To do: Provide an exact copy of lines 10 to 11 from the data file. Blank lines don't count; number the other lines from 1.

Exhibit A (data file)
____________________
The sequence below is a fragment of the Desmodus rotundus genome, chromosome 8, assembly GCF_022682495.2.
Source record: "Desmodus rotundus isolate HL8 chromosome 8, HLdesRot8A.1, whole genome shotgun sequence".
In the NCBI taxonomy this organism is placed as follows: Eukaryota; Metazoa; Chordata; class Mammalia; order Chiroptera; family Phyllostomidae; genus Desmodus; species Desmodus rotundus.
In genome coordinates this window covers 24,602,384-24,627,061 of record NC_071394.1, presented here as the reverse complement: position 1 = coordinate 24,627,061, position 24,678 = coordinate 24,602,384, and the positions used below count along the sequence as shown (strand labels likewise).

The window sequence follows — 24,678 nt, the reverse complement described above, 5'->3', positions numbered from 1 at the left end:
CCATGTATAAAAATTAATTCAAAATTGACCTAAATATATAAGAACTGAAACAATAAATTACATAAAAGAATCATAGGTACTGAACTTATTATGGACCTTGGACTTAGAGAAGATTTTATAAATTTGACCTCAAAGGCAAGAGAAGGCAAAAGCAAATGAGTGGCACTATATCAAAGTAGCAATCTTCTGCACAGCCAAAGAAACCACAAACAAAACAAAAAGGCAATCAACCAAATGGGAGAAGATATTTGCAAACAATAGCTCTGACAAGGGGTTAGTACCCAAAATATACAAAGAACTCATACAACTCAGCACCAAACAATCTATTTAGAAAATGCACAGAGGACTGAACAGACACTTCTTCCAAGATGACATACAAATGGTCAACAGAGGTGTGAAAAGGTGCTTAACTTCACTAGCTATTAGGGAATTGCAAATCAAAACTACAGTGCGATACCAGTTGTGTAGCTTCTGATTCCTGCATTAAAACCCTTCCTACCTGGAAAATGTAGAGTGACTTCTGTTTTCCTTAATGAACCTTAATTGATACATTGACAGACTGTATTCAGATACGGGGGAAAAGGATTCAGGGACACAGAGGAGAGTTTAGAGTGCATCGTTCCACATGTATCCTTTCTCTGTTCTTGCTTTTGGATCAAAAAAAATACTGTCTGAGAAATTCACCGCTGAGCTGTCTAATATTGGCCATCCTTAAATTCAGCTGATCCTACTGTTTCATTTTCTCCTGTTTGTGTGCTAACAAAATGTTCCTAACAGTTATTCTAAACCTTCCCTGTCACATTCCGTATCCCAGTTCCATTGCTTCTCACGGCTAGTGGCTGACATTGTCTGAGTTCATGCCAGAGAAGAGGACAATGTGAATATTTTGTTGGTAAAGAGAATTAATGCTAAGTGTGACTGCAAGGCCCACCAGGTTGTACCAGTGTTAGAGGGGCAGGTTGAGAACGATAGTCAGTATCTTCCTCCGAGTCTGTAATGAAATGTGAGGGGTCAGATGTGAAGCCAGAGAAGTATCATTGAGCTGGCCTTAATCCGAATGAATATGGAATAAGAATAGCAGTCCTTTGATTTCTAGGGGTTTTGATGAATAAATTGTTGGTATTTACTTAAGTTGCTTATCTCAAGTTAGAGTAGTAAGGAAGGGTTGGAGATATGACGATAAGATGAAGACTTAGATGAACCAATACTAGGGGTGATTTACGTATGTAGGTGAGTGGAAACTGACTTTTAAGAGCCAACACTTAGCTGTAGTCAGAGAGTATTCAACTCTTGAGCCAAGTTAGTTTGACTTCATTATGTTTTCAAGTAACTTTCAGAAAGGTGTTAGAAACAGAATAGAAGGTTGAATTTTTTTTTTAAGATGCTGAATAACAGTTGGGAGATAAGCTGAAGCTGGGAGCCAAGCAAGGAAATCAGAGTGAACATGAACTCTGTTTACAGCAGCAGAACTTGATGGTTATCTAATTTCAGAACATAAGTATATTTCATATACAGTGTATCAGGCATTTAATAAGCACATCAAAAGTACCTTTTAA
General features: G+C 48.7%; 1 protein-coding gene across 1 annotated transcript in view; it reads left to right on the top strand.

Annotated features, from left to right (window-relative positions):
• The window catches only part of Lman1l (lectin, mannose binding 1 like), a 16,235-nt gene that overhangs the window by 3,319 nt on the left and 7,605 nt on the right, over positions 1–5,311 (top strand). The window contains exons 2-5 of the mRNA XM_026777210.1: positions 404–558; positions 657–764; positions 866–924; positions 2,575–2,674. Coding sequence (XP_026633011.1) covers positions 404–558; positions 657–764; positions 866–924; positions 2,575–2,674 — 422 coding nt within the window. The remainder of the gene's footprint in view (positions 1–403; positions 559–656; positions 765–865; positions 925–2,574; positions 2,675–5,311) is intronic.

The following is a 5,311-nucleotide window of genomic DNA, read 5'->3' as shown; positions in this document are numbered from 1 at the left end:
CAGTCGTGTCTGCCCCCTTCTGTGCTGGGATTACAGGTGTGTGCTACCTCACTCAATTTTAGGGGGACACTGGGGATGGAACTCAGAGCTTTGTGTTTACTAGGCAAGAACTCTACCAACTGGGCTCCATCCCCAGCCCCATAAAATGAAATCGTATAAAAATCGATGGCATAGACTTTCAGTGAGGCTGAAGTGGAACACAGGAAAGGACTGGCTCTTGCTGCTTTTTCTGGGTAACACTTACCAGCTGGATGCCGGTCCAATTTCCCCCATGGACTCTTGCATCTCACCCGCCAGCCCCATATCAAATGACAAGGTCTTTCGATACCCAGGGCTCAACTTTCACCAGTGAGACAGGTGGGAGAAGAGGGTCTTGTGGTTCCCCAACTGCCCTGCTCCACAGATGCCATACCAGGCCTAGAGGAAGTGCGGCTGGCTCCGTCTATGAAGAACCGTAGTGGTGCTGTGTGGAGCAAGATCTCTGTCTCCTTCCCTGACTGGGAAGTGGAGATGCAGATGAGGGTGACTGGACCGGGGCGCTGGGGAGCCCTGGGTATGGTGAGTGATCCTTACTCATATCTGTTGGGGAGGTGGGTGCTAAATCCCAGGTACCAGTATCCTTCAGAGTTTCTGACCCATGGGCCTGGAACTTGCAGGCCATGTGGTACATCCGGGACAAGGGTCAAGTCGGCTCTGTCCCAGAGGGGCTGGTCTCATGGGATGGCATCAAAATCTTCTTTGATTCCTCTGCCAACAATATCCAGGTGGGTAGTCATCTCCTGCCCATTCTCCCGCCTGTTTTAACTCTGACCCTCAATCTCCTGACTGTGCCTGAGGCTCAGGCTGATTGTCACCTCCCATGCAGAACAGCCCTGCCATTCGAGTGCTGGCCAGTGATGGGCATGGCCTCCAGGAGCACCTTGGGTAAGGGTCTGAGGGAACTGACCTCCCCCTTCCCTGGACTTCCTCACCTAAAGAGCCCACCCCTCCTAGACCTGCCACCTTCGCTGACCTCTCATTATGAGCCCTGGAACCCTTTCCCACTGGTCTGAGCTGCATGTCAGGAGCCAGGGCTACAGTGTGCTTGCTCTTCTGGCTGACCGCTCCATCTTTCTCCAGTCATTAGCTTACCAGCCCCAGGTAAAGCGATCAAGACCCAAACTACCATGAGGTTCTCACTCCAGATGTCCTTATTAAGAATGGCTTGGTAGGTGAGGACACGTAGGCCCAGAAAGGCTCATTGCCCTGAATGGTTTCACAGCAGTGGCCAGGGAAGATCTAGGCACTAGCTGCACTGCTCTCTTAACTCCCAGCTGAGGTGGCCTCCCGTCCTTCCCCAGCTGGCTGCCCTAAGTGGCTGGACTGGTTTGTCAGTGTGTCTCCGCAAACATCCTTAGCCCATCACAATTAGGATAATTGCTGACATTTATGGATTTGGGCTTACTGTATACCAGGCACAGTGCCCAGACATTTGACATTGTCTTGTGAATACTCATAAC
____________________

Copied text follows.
The following is a 5,311-nucleotide window of genomic DNA, read 5'->3' as shown; positions in this document are numbered from 1 at the left end:
CAGTCGTGTCTGCCCCCTTCTGTGCTGGGATTACAGGTGTGTGCTACCTCACTCAATTTTAGGGGGACACTGGGGATGGAACTCAGAGCTTTGTGTTTACTAGGCAAGAACTCTACCAACTGGGCTCCATCCCCAGCCCCATAAAATGAAATCGTATAAAAATCGATGGCATAGACTTTCAGTGAGGCTGAAGTGGAACACAGGAAAGGACTGGCTCTTGCTGCTTTTTCTGGGTAACACTTACCAGCTGGATGCCGGTCCAATTTCCCCCATGGACTCTTGCATCTCACCCGCCAGCCCCATATCAAATGACAAGGTCTTTCGATACCCAGGGCTCAACTTTCACCAGTGAGACAGGTGGGAGAAGAGGGTCTTGTGGTTCCCCAACTGCCCTGCTCCACAGATGCCATACCAGGCCTAGAGGAAGTGCGGCTGGCTCCGTCTATGAAGAACCGTAGTGGTGCTGTGTGGAGCAAGATCTCTGTCTCCTTCCCTGACTGGGAAGTGGAGATGCAGATGAGGGTGACTGGACCGGGGCGCTGGGGAGCCCTGGGTATGGTGAGTGATCCTTACTCATATCTGTTGGGGAGGTGGGTGCTAAATCCCAGGTACCAGTATCCTTCAGAGTTTCTGACCCATGGGCCTGGAACTTGCAGGCCATGTGGTACATCCGGGACAAGGGTCAAGTCGGCTCTGTCCCAGAGGGGCTGGTCTCATGGGATGGCATCAAAATCTTCTTTGATTCCTCTGCCAACAATATCCAGGTGGGTAGTCATCTCCTGCCCATTCTCCCGCCTGTTTTAACTCTGACCCTCAATCTCCTGACTGTGCCTGAGGCTCAGGCTGATTGTCACCTCCCATGCAGAACAGCCCTGCCATTCGAGTGCTGGCCAGTGATGGGCATGGCCTCCAGGAGCACCTTGGGTAAGGGTCTGAGGGAACTGACCTCCCCCTTCCCTGGACTTCCTCACCTAAAGAGCCCACCCCTCCTAGACCTGCCACCTTCGCTGACCTCTCATTATGAGCCCTGGAACCCTTTCCCACTGGTCTGAGCTGCATGTCAGGAGCCAGGGCTACAGTGTGCTTGCTCTTCTGGCTGACCGCTCCATCTTTCTCCAGTCATTAGCTTACCAGCCCCAGGTAAAGCGATCAAGACCCAAACTACCATGAGGTTCTCACTCCAGATGTCCTTATTAAGAATGGCTTGGTAGGTGAGGACACGTAGGCCCAGAAAGGCTCATTGCCCTGAATGGTTTCACAGCAGTGGCCAGGGAAGATCTAGGCACTAGCTGCACTGCTCTCTTAACTCCCAGCTGAGGTGGCCTCCCGTCCTTCCCCAGCTGGCTGCCCTAAGTGGCTGGACTGGTTTGTCAGTGTGTCTCCGCAAACATCCTTAGCCCATCACAATTAGGATAATTGCTGACATTTATGGATTTGGGCTTACTGTATACCAGGCACAGTGCCCAGACATTTGACATTGTCTTGTGAATACTCATAAC